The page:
I’ve begun an experiment: facilitating group dialogic meditation using a text—using Greg Kramer’s Dharma Contemplation method—and doing so primarily as a way of conveying certain meditative skills.
Dharma Contemplation is a meditative method engaging a text in four stages, a bit reminiscent of lectio divina. After maybe twenty minutes of silent meditation, to participants read the text aloud. Then participants speak aloud words or phrases of the text that have some resonance for them, and listen as others do the same. This Words phase is touch and release, very lightly. In Felt Responses, there is a more sustained dwelling with the resonances that appear. Spoken contributions reference a specific part of the text plus a bodily sensation, or a memory, or an image, or the like. In the Meaning phase, there is inquiry into what the text could have meant. Mindfulness accompanies the process of intellectual inquiry rather than getting lost in it. In the final phase, Dialogue, we turn our back on the text and look at the present moment and our lives in the light it sheds. What is our wisdom, here, now? How do we approach life differently, after looking at this text? The session concludes with more silent meditation. (For more information, see the Metta Foundation website.)
Some Uses of Dharma Contemplation
Until I helped Greg revise the Dharma Contemplation manuscript for publication in the late spring of 2011, I considered DC primarily as a way to access a text—and as such, as a good thing but a bit more structured than I cared for. I did see that it worked, when little else did, to bridge different backgrounds, assumptions, and levels of training in order to allow people to engage with such a text as a group—that’s a little amazing. But as Greg and I worked to “deepen” the chapters on the phases of Dharma Contemplation—specifically calling out the meditative moves that are their foundation—my interest in the method shifted and grew.
I currently see five distinct goals of the Dharma Contemplation method: (1) to access the wisdom in a text (individually or in a group), (2) to “install” a trusted text in memory and awareness, so that it is accessible at need, (3) to talk with others about the wisdom in a text, (4) to launch meditative dialogue (the final phase of Dharma Contemplation is Insight Dialogue, according to Greg), and (5) to convey certain meditative skills. The first three goals—helping people to access an ancient (and possibly off-putting) wisdom text, to internalize it, and to engage meaningfully with each other around such a text—have been the goals most often stressed in the short history of this practice. They are surely important.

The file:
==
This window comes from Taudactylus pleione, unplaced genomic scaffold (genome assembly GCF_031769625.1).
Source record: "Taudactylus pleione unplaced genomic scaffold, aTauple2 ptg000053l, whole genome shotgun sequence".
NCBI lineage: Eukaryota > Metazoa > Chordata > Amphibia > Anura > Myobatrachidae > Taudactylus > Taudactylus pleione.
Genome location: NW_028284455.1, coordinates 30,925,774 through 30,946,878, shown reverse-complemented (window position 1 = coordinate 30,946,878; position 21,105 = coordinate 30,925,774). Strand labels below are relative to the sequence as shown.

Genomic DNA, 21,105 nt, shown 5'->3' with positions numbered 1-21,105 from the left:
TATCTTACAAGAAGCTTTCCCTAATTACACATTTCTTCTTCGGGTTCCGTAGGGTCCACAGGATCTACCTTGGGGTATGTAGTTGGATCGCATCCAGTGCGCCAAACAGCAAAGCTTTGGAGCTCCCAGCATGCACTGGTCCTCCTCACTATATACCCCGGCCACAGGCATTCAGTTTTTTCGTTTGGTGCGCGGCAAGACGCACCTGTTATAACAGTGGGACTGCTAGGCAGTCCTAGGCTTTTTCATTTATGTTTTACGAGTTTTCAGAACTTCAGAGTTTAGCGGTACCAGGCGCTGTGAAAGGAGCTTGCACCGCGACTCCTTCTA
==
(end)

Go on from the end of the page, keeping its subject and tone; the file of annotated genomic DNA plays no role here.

Conveying Meditative Skills, Launching Dialogic Meditation
But I have decided, for this experiment, to be interested primarily in the other two goals: the potential of Dharma Contemplation for launching Insight Dialogue, and its potential for conveying meditative skills. So much meditation instruction is trying to present in words what to do; people listen (or read), then go try to apply, in the privacy of their own heads, whatever they have understood. If they are very, very lucky, they may have a teacher or competent friend to whom they can try to describe what they did and what happened, and get feedback in words. The channel for communication—words only, most of them one-way, with very high demands on one’s ability to accurately describe quite subtle phenomena—presents very stiff challenges to any meaningful, much less accurate, transmission. IF you had a choice, what skill would you try to teach on this basis? cooking? driving? dancing?
Insight Dialogue and Dharma Contemplation offer a genuinely different approach. Parts of the meditative work are visible and audible, happening in real time; modeling, commentary, and correction can happen. They offer a radically different teaching-and-learning situation, in which it is possible to see what is going right or wrong, or to demonstrate. (Making use of this opportunity, even in a small way, will surely take every bit of nimbleness I have learned as a Quaker clerk, and much more!)
A Pilot Project
Because I am wishing to use the Dharma Contemplation format to launch Insight Dialogue, I hope to find texts (sutta texts and other texts) that deliver approximately the Insight Dialogue guidelines (Pause, Relax, Open, Trust Emergence, Listen Deeply, Speak the Truth) as their payload. I expect to do a small amount of talking to introduce the guidelines and/or offer other guidance, too.
With these ideas for orientation, I launched my pilot project. Because it provided a path easy for me, I announced the first group just to the Quaker meeting here. I called it “dialogic meditation with a text” and a path into Insight Dialogue, because “dharma contemplation” would have conveyed little. This particular population will need readings drawn from a variety of sources, not just from the suttas. Nine have signed up for a series of six Tuesday night sessions.
When the series is done, I will post a report and evaluation. My plan is to offer maybe three such series—not all to Quakers only—over the fall, winter, and spring—and then to let the dust settle and see what I think about it all.